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Overall Rating

Worth A Look: 0%
Average: 13.79%
Pretty Bad: 20.69%
Total Crap: 10.34%

3 reviews, 11 user ratings

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Cloud Atlas
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by Peter Sobczynski

"W For WTF???"
2 stars

By the time most movies that I see come to an end, and usually much earlier than that, I like to think that I have a pretty good grasp on both what it is that they are trying to convey to viewers and whether or not the filmmakers have succeeded in achieving those particular goals. After watching "Cloud Atlas," I knew that I had certainly seen something but you had asked me exactly what it was that I had seen or what I made of it, I don't think that I could have given you any satisfactory answers. On the one hand, it is a sprawling and wildly ambitious epic that swings for the fences in virtually every scene and, in terms of size, scope and narrative, is utterly unlike anything that has been attempted in the name of commercial filmmaking in quite some time. On the other hand, even for a film clocking in at nearly three hours, this is the rare movie that contains too many ideas instead of too few and for every one that pays off, there are two or three that simply do not work at all. The end result is a film that is sometimes brilliant, oftentimes embarrassing and either a masterpiece of modern cinema, a folly of mind-numbing proportions or some bizarre combination of the two. That said, it may take you a while to decide for yourself which one it is--it has been more than a week since I have seen it as I write these words and I still haven't quite made up my own mind for certain


Based on the 2004 novel by David Mitchell, "Cloud Atlas" offers viewers no less than six intertwining stories taking space over the span of roughly a thousand years or so. In 1849, a young American man conducting business in the South Pacific on behalf of his father-in-law befriends a slave who has stowed away on the ship taking him home and takes ill, attracting the attentions of a doctor who may not have his best interests at heart. In 1936, a young man with ambitions of being a composer becomes the assistant to a legend in the field who hasn't produced anything in years, a relationship that sours when the old man hears the novice's brilliant personal work and hopes to claim it for his own. In 1973, an intrepid journalist stumbles upon a diabolical plot involving the energy industry in California and finds her life in danger. In 2012, a low-rent British publisher, for reasons that shall not be dwelt upon here, finds himself committed against his will in a hideous senior citizens home and bands with a couple of other "guests" to defeat the tyrannical head nurse and escape. In 2144, a clone working as a waitress in New Seoul eventually gains some form of humanity and leads a revolution against corporate-led society after discovering a secret that is particularly hard to swallow. Finally, on a Pacific island set "106 Years After The Fall," a loner agrees to help a visitor from another world who may hold the secret to saving what remains of humanity even as he is tortured by an inner demon urging him to kill her and let things go back to normal.

As complicated as all this may sound as is, it is nothing compared to how the film goes about telling them. Although the stories do share certain thematic concerns--each one deals with those who struggle to break free of the constraints of what society expects from them and make the world a better place for themselves and others and feature characters sporting oddball birthmarks that symbolize a higher degree of enlightenment that others attempt to either live up to or stamp down before it can spread--they do not flow chronologically into one another. Instead, Lana & Andy Wachowski & Tom Tykwer, who co-wrote and co-directed the film, hop back and forth from one narrative to the next in a manner whose patterns only eventually become clear; until that time of viewer enlightenment, it suggests the cinematic equivalent of a half-dozen Russian nesting dolls that have been mixed up and reassembled seemingly at random. As for the characters, most of them have no literal relation to them but it seems that we are to recognize them as variations of souls that find themselves making the same mistakes throughout the centuries until they finally evolve enough to move on. To underscore this, the filmmakers have made the bold decision to have their actors--including Tom Hanks, Halle Berry, Jim Sturgess, Jim Broadbent, Susan Sarandon and Hugh Grant--playing multiple characters, sometimes even of a different race or gender, throughout the course of the film. For example, at various points, Hanks plays the treacherous doctor, a hotel clerk, a scientist who sense a cover-up, a Cockney author with a violent streak, an actor in a movie based on a book inspired by one of the stories we are witnessing and the post-apocalyptic guy who literally holds the fate of mankind in his hands. Some of these appearances are obvious while others are hidden a little better--all of them are eventually acknowledged in the end credits as each actor's name is accompanied by photos of each character that he or she portrayed.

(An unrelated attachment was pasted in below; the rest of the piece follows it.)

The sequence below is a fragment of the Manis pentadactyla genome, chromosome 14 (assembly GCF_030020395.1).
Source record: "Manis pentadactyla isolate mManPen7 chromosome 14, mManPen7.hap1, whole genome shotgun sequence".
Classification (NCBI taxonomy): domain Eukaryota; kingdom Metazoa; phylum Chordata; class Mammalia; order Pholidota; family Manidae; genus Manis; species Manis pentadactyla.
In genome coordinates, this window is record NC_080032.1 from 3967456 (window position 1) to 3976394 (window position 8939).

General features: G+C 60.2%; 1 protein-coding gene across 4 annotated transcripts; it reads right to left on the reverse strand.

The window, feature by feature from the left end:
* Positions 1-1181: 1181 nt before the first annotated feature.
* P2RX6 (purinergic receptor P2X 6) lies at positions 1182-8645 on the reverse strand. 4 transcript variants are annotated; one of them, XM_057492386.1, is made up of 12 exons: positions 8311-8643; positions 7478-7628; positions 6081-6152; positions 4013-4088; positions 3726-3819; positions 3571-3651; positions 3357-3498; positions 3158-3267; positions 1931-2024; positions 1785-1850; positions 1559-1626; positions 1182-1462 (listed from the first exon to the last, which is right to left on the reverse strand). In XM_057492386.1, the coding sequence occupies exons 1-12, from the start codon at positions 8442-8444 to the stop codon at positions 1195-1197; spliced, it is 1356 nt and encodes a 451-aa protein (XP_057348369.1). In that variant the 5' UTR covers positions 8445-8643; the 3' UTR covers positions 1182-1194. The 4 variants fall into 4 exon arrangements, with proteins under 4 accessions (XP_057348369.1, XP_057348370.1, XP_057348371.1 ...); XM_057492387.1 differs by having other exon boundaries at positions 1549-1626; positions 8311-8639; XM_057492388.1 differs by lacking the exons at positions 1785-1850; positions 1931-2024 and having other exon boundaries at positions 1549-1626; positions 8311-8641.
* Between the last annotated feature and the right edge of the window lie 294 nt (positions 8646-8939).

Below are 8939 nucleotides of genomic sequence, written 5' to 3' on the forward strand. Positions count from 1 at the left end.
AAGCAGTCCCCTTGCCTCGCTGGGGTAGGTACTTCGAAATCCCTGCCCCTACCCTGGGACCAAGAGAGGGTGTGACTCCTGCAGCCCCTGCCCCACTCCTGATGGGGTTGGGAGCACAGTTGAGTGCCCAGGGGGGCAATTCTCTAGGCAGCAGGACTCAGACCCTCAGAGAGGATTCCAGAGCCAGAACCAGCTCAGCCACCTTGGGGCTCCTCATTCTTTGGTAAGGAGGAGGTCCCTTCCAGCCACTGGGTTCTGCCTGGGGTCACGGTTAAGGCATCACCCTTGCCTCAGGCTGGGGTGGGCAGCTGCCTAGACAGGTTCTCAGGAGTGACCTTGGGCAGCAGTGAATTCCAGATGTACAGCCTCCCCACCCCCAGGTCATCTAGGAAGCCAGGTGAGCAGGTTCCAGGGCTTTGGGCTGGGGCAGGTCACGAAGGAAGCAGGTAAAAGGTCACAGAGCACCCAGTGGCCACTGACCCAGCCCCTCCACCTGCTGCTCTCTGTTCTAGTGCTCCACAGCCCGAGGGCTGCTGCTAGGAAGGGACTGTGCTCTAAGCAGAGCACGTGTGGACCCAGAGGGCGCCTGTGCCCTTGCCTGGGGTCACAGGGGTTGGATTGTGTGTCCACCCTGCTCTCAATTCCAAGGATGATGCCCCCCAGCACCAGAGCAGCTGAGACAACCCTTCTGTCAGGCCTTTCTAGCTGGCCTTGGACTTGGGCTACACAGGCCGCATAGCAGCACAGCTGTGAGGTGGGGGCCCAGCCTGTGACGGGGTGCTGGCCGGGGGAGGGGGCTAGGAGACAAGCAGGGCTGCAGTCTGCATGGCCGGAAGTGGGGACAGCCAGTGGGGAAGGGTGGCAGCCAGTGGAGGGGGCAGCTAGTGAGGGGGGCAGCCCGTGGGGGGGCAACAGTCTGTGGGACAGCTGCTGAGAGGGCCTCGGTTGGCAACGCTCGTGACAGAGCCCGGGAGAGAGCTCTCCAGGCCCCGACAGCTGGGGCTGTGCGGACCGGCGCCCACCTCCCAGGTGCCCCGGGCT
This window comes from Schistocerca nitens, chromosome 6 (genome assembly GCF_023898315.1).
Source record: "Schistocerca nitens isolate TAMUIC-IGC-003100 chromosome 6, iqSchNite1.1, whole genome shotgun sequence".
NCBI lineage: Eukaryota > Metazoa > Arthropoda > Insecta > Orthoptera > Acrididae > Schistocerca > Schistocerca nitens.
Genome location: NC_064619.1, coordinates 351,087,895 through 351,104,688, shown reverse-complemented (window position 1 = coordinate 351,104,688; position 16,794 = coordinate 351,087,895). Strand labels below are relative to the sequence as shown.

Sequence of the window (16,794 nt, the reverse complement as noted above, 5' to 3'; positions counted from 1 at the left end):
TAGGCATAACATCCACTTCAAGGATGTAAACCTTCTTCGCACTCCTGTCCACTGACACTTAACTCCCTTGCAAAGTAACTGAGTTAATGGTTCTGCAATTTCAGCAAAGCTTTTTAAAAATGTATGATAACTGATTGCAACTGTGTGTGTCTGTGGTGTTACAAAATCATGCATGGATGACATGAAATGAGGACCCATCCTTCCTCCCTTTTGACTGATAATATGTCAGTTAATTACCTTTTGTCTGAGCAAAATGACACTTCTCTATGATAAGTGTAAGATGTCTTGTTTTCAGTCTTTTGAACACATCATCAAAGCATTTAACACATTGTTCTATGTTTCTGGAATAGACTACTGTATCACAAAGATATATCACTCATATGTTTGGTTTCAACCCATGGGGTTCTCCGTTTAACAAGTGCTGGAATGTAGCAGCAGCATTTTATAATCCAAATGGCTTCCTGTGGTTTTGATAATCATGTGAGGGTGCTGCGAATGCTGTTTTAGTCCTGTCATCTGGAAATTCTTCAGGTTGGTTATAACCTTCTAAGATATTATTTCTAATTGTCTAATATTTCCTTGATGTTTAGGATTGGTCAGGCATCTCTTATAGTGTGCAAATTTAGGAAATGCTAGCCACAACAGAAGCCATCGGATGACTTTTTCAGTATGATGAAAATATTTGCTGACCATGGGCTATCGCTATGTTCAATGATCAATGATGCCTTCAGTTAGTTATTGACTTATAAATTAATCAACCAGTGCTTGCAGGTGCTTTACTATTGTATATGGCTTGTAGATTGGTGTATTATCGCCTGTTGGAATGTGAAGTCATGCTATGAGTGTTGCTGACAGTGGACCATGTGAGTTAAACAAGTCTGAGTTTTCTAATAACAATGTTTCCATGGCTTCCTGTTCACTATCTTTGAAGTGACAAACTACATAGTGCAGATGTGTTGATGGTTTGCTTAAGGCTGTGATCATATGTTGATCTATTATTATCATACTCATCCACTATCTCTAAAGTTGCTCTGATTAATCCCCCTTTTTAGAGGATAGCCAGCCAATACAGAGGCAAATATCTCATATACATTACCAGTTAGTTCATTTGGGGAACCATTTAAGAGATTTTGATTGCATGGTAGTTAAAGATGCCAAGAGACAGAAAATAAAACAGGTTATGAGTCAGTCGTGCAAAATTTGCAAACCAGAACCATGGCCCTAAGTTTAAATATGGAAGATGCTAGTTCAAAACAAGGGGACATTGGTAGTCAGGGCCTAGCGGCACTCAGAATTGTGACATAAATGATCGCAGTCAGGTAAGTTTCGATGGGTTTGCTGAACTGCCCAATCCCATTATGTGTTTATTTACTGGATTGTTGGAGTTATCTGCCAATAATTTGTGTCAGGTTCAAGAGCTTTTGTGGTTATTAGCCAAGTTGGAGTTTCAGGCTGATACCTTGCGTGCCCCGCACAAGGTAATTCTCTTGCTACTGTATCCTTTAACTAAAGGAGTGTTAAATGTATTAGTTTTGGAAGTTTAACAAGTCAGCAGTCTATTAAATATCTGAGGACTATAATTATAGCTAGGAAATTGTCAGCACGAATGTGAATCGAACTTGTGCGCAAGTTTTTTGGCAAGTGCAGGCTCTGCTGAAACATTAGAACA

Although a popular novel in its own right, "Cloud Atlas" is the kind of work that would seem to be utterly unsuited for translation to the big screen. Even if you set aside the convoluted narrative, you are left with a tale requiring an epic-sized budget to properly produce it even though it contains few of the elements (sex, creative violence, over-the-top action beats) that would normally be required to justify such an expenditure. To even attempt to wrestle such a beast into a feature film requires a filmmaker possessing the audacity of a newcomer who doesn't quite understand the immensity of the task at hand and the technique of a veteran who possess the immense dramatic and technical skills needed to even have a chance at pulling it off. In that regard, "Cloud Atlas" is ahead of the game with its filmmaking trio of the Wachowskis and Tom Tykwer. In past films such as the "Matrix" trilogy, "V for Vendetta," "Run Lola Run" and "Perfume," they have taken material that might have seemed impossible to handle in other hands and transformed them into stunning spectacles that dazzled the eye and the mind alike and proved that audiences would sit still for films that contained big ideas and radical stylistic elements as long as they were presented in ways that stimulated viewers intellectually, viscerally and emotionally. These are people who are almost constitutionally incapable of making something mundane (even the unmitigated disaster that was the Wachowskis' adaptation of "Speed Racer" was at least terrible in its own flamboyantly peculiar manner) and I cannot immediately think of anyone else better suited to the challenges of executing this particular project.